The WIN-PROLOG system never uses formatted dates in computations, and so is completely immune from this bug; however, a few of the documentation example programs use dates as labels and titles, and some of these may only use a 2-digit year fields: this is not considered a serious issue, and does not prevent the examples from otherwise working correctly.
All dates returned by WIN-PROLOG's system predicates use full 4-digit year designations, and will correctly return the date both before and after the year 2000, unless the underlying computer BIOS or Operating System fails (see below).
Year 2000 Rollover
As well as consdering the computational uses of dates (see above), it is important to discuss what happens to computer programs which are actually running during the night of 31/12/1999. Some systems, which use proprietary methods for incrementing dates, might rewind to an earlier date, such as 1/1/1980 (the earliest date supported by MS-DOS).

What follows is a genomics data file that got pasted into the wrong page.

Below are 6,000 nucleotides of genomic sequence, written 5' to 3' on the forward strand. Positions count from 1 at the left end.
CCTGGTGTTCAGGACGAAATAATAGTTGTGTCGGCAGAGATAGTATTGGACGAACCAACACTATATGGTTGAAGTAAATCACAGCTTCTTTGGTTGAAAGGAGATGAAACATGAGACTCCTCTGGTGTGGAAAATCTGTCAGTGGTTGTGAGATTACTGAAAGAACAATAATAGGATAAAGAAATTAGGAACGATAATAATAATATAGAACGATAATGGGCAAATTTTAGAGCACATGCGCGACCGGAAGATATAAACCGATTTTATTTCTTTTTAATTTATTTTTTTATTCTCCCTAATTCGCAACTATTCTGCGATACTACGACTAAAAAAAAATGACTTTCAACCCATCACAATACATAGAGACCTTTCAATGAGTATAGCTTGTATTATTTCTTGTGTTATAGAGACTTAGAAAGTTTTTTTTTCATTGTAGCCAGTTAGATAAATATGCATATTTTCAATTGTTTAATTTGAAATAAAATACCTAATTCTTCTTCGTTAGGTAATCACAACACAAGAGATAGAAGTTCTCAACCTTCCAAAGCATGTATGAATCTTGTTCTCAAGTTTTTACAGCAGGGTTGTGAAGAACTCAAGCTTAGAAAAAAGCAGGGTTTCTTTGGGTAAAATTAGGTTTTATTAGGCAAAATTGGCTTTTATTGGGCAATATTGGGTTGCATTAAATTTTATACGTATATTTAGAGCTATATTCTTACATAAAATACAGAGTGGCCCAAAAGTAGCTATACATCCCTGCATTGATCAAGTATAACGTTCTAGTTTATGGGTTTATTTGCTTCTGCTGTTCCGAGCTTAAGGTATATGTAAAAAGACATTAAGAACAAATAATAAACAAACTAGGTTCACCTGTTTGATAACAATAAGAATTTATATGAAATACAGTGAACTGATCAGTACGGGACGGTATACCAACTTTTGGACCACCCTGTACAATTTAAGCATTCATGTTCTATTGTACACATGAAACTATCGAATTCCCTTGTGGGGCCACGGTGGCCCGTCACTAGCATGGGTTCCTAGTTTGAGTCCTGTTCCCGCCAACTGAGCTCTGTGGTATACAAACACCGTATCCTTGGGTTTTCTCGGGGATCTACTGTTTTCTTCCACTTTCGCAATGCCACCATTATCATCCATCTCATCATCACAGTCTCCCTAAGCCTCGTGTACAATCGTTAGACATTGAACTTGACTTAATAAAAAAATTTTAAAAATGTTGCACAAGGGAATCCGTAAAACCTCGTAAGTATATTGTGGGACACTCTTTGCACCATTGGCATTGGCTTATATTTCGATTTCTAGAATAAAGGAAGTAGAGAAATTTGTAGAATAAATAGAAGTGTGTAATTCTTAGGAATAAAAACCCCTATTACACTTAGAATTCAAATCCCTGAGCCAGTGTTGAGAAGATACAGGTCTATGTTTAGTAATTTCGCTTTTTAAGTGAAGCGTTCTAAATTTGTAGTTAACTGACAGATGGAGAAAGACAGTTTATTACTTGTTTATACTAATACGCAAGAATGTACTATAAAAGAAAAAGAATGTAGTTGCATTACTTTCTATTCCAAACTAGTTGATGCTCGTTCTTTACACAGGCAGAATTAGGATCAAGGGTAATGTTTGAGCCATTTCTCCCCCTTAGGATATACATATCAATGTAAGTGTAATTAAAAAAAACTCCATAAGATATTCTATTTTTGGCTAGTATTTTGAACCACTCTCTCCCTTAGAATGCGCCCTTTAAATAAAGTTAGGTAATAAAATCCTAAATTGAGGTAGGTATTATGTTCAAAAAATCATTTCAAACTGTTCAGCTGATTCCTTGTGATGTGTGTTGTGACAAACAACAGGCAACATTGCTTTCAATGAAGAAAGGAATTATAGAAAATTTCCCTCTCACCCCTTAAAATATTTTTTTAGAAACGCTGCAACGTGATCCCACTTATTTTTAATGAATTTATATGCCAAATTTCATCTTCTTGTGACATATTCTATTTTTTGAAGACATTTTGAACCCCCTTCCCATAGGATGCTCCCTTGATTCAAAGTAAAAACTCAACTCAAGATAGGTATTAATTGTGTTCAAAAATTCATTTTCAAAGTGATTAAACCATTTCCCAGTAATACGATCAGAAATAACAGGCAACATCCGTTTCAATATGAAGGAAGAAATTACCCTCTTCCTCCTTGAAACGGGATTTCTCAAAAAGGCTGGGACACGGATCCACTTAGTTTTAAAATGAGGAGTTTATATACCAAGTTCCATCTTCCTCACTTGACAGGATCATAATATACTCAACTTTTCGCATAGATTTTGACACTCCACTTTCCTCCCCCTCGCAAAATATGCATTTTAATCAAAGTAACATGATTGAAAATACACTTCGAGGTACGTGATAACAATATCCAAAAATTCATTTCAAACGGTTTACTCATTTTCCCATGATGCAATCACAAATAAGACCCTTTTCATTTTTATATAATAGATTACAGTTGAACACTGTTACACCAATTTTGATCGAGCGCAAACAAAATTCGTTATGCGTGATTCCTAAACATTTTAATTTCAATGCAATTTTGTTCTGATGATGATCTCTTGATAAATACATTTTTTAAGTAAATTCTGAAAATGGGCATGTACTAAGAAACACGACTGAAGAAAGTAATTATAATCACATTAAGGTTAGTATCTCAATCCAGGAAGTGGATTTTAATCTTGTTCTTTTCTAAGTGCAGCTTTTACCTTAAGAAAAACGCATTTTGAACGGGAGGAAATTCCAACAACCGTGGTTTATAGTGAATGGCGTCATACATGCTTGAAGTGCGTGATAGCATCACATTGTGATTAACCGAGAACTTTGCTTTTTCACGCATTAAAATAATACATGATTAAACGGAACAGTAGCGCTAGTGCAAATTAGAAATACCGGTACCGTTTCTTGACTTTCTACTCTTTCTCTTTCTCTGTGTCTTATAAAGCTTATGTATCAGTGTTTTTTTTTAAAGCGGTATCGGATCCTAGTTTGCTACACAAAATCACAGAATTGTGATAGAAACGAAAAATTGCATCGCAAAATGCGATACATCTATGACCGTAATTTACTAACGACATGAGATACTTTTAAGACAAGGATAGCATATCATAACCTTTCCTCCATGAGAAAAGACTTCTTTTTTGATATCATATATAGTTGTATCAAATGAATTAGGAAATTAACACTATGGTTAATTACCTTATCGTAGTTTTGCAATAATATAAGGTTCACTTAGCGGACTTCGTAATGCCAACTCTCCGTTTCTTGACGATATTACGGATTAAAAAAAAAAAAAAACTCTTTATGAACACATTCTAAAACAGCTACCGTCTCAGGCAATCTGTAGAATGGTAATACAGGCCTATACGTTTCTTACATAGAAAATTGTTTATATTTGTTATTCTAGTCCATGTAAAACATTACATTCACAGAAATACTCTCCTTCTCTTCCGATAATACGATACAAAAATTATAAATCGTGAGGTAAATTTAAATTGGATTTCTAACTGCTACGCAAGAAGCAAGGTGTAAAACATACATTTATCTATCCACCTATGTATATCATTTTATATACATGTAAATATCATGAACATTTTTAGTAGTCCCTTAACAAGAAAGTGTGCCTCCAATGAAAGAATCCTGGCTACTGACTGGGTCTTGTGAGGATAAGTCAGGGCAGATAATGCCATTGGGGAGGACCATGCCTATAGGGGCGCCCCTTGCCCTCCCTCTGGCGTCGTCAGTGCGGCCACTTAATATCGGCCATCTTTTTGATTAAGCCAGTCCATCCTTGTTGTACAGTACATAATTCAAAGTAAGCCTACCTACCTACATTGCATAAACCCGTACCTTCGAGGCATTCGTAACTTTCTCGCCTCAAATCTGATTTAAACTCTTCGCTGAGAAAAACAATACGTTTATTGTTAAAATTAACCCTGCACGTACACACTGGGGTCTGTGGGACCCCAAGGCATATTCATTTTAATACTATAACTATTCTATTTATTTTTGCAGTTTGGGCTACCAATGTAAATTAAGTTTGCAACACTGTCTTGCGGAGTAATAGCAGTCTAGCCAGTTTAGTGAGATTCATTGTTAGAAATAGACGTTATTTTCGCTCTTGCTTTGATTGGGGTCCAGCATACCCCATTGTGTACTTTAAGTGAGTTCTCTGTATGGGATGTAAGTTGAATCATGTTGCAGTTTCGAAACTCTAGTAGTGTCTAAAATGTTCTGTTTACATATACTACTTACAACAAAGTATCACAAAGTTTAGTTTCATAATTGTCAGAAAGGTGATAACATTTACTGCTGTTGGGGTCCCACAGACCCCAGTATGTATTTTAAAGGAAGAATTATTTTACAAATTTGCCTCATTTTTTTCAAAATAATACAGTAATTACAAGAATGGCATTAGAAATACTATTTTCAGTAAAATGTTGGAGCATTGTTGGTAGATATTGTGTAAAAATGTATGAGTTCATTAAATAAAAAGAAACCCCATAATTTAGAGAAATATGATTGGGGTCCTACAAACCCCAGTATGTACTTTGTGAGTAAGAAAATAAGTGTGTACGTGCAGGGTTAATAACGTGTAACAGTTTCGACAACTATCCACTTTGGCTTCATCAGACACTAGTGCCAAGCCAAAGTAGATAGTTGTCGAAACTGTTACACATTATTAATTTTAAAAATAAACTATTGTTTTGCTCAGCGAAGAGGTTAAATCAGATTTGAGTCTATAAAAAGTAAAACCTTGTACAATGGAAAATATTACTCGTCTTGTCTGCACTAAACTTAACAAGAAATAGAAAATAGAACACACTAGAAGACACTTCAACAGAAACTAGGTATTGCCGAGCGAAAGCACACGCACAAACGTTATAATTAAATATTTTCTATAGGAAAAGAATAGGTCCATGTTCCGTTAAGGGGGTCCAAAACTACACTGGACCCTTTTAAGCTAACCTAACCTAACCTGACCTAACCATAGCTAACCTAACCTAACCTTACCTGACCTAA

Subject to the correct behaviour of the underlying computer BIOS or Operating System (see below), dates returned by WIN-PROLOG's system predicates will move smoothly and correctly from (31,12,1999) to (1,1,2000) as the new millennium begins.
Leap Year 2000
There is considerable confusion about whether or not the year 2000 is a leap year. The simple and correct answer is that it is! The rule for leap years, as laid down in the Gregorian Calendar, is that:
A year is a leap year if and only if: it is exactly divisible by 4 but not by 100 or it is exactly divisible by 400
By this rule, it can be seen that 2000 is a leap year. WIN-PROLOG's system predicates include facilities to convert between dates and day numbers, and these correctly implement the rules. Adding one day to 28/2/2000 returns the 29/2/2000, as does subtracting one day from 1/3/2000. In fact, the day/date conversion algorithm has been exhaustively tested against a second, independently implemented algorithm, for all dates between 1/1/1600 and 31/12/9999, and has been found to work correctly for every date in this range of over 8 millenia!